A variety of factors may tend to prevent the sense amplifier from discerning small differences in the levels of a multi-bit memory element. For instance, noise in the power supply, ground, and reference voltage may cause an inaccurate reading of the memory element. The noise may have a variety of sources, such as temperature variations, parasitic signals, data dependent effects, and manufacturing process variations. This susceptibility to noise often leads a designer to reduce the number of readable states of the memory element, which tends to reduce memory density and increase the cost of memory.

Conventional sense amplifiers present similar problems in imaging devices. In these devices, an array of light sensors output a current or voltage in response to light impinging upon the sensor. The magnitude of the current or voltage typically depends upon the intensity of the light. Thus, the capacity of the sense amplifier to accurately convert the current or voltage into a digital signal may determine, in part, the fidelity of the captured image. Consequently, noise affecting the sense amplifier may diminish the performance of imaging devices.

BRIEF DESCRIPTION OF DRAWINGS

FIG. 1 illustrates an electronic device in accordance with an embodiment of the present invention;

FIG. 2 illustrates a memory device in accordance with an embodiment of the present invention;

FIG. 3 illustrates a memory array in accordance with an embodiment of the present invention;

FIG. 4 illustrates a memory element in accordance with an embodiment of the present invention;

FIG. 5 illustrates I-V traces of memory elements storing different values, in accordance with an embodiment of the present invention;

FIG. 6 illustrates noise in the bit-line current during a read operation;

FIG. 7 illustrates a quantizing circuit in accordance with an embodiment of the present invention;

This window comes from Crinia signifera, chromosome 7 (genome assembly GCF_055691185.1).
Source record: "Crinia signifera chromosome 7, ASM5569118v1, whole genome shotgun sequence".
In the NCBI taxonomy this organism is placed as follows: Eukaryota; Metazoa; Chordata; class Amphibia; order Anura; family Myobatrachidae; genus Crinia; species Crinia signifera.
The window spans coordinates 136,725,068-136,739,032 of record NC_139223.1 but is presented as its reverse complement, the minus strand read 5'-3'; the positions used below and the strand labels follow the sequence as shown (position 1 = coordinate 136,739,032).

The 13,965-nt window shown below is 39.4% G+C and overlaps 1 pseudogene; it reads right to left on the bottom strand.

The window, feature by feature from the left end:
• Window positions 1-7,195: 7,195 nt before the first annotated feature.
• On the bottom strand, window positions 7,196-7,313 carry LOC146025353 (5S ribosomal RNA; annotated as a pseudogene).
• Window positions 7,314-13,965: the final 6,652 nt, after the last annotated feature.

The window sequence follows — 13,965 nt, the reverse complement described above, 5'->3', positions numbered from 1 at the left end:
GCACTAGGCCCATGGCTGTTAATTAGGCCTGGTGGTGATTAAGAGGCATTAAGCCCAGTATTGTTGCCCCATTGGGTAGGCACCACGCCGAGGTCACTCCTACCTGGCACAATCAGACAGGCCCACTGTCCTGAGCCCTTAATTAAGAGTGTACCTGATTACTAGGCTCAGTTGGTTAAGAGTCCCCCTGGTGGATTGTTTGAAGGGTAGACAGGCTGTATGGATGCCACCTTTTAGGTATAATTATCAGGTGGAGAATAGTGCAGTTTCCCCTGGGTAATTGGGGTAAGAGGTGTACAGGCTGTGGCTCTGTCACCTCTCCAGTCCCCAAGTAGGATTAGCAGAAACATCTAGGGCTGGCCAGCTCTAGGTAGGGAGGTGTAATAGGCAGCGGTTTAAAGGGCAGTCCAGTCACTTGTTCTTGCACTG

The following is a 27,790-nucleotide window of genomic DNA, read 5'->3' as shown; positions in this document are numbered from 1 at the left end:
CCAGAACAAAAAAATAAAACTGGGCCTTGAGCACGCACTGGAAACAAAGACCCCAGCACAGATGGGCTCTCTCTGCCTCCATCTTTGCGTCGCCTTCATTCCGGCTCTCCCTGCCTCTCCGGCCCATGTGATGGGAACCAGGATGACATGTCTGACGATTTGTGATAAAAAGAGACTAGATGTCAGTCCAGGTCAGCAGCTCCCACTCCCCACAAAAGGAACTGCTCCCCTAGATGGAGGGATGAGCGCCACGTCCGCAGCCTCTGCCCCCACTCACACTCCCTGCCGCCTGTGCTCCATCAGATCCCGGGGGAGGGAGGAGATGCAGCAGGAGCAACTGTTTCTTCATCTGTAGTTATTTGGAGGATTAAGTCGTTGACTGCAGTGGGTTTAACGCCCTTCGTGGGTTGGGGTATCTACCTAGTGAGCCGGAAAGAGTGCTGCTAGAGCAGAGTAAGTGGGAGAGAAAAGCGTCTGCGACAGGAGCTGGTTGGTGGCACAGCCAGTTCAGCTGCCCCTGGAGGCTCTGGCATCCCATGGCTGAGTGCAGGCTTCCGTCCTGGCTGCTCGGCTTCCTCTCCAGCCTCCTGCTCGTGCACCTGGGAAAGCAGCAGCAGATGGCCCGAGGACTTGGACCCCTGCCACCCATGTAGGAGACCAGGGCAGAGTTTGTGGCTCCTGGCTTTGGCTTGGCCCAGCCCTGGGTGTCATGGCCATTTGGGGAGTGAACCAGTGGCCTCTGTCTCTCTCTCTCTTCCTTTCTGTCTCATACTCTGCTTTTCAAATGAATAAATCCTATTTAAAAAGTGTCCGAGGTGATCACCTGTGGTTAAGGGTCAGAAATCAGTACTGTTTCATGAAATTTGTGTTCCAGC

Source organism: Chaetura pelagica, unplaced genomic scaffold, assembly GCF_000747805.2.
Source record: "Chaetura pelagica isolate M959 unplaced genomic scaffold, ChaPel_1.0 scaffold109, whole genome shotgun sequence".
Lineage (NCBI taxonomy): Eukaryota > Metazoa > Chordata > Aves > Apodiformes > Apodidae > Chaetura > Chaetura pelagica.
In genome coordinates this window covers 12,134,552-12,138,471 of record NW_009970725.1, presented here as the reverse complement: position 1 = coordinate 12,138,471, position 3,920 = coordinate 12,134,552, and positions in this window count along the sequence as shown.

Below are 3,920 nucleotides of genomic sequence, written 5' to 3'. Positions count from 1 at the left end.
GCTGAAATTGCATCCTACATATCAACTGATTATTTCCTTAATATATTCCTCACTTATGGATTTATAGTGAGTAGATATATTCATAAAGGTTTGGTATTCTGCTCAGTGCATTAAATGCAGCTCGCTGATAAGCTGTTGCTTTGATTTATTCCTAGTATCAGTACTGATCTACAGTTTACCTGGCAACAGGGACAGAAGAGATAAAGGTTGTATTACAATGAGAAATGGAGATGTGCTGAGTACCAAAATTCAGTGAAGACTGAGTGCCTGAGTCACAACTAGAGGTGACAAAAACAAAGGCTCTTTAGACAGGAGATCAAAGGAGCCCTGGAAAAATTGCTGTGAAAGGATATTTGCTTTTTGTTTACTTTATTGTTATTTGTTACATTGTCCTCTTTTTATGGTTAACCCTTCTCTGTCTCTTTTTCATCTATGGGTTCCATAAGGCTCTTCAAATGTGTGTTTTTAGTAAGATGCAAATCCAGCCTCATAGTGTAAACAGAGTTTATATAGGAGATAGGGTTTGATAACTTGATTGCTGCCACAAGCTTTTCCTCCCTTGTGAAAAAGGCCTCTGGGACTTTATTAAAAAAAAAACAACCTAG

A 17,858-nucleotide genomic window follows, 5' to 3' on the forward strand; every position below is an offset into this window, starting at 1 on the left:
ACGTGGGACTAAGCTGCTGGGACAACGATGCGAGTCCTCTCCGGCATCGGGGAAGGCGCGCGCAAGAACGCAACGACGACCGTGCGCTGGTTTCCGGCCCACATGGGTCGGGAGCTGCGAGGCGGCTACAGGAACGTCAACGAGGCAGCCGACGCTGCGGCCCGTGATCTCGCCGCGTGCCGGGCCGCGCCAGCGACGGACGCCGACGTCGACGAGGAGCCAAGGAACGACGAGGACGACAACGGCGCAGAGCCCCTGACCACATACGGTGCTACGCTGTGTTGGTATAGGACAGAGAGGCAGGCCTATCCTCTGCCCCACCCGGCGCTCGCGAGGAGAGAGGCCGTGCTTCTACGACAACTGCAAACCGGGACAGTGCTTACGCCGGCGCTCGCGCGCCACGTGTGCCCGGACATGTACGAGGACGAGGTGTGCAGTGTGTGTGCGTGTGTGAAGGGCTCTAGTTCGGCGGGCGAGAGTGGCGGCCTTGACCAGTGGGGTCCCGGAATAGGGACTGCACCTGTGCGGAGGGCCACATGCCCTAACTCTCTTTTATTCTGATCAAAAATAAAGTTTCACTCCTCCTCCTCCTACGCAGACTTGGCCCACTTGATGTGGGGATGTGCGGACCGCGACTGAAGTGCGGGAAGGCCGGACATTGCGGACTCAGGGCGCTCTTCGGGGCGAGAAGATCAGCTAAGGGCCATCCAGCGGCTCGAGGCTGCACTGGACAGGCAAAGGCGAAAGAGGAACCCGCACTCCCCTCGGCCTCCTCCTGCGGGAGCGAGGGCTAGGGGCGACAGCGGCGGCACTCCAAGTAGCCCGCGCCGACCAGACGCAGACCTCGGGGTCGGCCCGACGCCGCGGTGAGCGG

FIG. 8 illustrates a delta-sigma sensing circuit in accordance with an embodiment of the present invention;

FIGS. 9 and 10 illustrate current flow during operation of the quantizing circuit of FIG. 8;

FIGS. 11-13 illustrate voltages in the quantizing circuit of FIG. 8 when sensing small, medium, and large currents, respectively;

FIG. 14 is a graph of bit-line current versus counter output for the quantizing circuit of FIG. 8;

FIG. 15 is a graph of count versus quantizing circuit output in accordance with an embodiment of the present invention;

FIG. 16 illustrates an example of a delta-sigma modulator with a variable reference signal in accordance with an embodiment of the present invention;

FIG. 17 illustrates voltages in the delta-sigma modulator of FIG. 16;

FIG. 18 illustrates I-V traces of memory elements storing different values in accordance with an embodiment of the present invention;

FIG. 19 is a flowchart illustrating the operation of the delta-sigma modulator of FIG. 16;

FIG. 20 illustrates an example of a delta-sigma modulator configured to read data from a floating-gate transistor by varying a gate voltage of the floating-gate transistor;

FIG. 21 illustrates I-V traces of floating-gate transistors storing different values over a range of gate voltages;

FIG. 22 is a flow chart illustrating the operation of the delta-sigma modulator of FIG. 20;

FIG. 23 illustrates an example of a delta-sigma modulator configured to vary both a reference voltage and a gate voltage when reading data;

FIG. 24 is a flow chart illustrating the operation of the delta-sigma modulator of FIG. 23; and

FIG. 25 illustrates an example of a system that includes the electronic device of FIG. 2.

DETAILED DESCRIPTION OF SPECIFIC EMBODIMENTS

Various embodiments of the present invention are described below. In an effort to provide a concise description of these embodiments, not all features of an actual implementation are described in the specification. It should be appreciated that in the development of any such actual implementation, as in any engineering or design project, numerous implementation-specific decisions must be made to achieve the developers' specific goals, such as compliance with system-related and business-related constraints, which may vary from one implementation to another. Moreover, it should be appreciated that such a development effort might be complex and time consuming but would nevertheless be a routine undertaking of design, fabrication, and manufacture for those of ordinary skill having the benefit of this disclosure.